MIKE TRYON ON BUDGETS AND TAXES
Rep. Tryon has a long history of being a champion for taxpayers. In fact, Rep. Tryon’s first bill in the IL House of Representatives was a bill that closed a loophole in the Illinois tax code which subsequently saved the taxpayers of the Huntley School District 158 millions of dollars. Well-respected for his financial knowledge, Rep. Tryon is known on both sides of the aisle as a fiscal conservative who speaks out against proposed tax increases, unbalanced budgets and irresponsible spending. He is one of three House Republicans chosen to serve on the 12-member, bipartisan, bi-chamber Commission on Government Forecasting and Accountability. COGFA is widely regarded as the most trusted source for realistic revenue and expenditure estimates for Illinois.
In 2010, Rep. Tryon introduced legislation to drastically reform the state budget process by making it more accurate, accountable and transparent. HB5212 and HJR112 aimed to require the State to adhere to the constitutionally-mandated balanced budget requirement. The bill, known as the Truth in Accounting Act, would have not only imposed a highly stringent set of accounting standards to the Illinois budgeting process, and would also have required a General Assembly vote to verify the validity of the budget numbers that were used. Unfortunately, House Speaker Madigan held these pieces of legislation in the Rules Committee and never scheduled them for hearings.
Rep. Tryon was outspoken in 2011 when the Democrat-controlled General Assembly approved the largest tax increase in Illinois history during a lame duck session. He was a “no” vote on that bill, and then sponsored bills to repeal it. He continues to be a voice for responsible budgeting in preparation of the tax increase’s phase–out period, which begins in 2015.
This year, Rep. Tryon is a co-sponsor of HJRCA32, a measure that would add teeth and close loopholes in the existing balanced budget requirement for Illinois. This legislation would accomplish the following:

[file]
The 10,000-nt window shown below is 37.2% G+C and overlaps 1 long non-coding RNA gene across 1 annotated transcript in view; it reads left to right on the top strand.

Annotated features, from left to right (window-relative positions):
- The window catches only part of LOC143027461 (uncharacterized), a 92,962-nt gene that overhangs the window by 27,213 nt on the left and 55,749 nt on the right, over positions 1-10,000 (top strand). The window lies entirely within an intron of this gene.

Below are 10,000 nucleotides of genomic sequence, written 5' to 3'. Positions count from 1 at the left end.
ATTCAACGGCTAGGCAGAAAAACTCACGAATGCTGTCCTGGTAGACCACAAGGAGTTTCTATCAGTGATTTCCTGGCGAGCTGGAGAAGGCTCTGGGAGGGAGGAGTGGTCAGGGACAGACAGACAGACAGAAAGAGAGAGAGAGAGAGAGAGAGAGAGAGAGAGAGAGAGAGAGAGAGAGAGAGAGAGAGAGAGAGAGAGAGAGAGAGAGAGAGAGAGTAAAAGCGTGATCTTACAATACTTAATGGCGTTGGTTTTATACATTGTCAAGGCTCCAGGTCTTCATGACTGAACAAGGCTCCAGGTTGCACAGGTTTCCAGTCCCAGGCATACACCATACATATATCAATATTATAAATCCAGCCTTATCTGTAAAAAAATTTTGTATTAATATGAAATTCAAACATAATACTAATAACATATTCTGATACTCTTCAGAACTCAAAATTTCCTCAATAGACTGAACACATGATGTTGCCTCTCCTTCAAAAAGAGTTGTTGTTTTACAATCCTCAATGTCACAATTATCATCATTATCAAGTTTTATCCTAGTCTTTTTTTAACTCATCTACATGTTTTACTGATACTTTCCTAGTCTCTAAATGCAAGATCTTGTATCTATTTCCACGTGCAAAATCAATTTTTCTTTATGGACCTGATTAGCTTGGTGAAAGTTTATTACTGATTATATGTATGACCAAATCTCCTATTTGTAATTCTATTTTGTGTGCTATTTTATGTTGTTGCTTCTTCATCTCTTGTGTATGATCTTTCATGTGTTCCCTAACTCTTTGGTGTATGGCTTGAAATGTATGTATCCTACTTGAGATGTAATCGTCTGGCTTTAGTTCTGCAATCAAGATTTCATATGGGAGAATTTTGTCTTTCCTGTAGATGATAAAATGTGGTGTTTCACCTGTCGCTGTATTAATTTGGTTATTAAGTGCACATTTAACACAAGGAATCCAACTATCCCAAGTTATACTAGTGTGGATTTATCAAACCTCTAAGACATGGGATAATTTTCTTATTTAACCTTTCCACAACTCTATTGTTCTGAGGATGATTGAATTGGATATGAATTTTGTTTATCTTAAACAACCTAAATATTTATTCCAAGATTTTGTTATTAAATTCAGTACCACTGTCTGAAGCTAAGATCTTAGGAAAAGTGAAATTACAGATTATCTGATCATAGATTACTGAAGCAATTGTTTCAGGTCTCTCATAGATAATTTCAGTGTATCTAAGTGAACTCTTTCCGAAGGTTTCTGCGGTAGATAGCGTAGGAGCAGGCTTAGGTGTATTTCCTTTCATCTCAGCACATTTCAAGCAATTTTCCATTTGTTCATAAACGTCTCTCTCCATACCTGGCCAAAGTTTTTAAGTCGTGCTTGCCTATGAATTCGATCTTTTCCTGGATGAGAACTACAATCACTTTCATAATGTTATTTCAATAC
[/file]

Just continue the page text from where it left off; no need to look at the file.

- Within 30 days of enactment of a budget, the Auditor General’s Office would have to certify that the budget is indeed balanced. If the budget is deemed not balanced,
- The Comptroller would stop payment for the salary of General Assembly members and Constitutional Officers (Governor, etc.)
- The Comptroller would stop all payments other than those affecting public safety or that are required by federal law
- Within 10 days of the Auditor General declaring a budget is not balanced, the General Assembly must convene to address the shortfall. Upon passage of an updated budget the Auditor General must again certify that it is balanced before payments resume.
- If at any time during the year a budget becomes unbalanced, the Comptroller must alert the General Assembly and the Governor, triggering another review by the Auditor General and the steps mentioned above
Speaker Madigan has refused to schedule this legislation for a hearing and it is currently sitting in the House Rules Committee.
During his tenure in the House, Rep. Tryon has voted on many occasions to decrease his pay. Today he earns 8-10% less than he did when he was elected, and in addition, almost every year he has returned at least 10% of his local office budget money to the state.
Mike Tryon has never voted in favor of an unbalanced budget.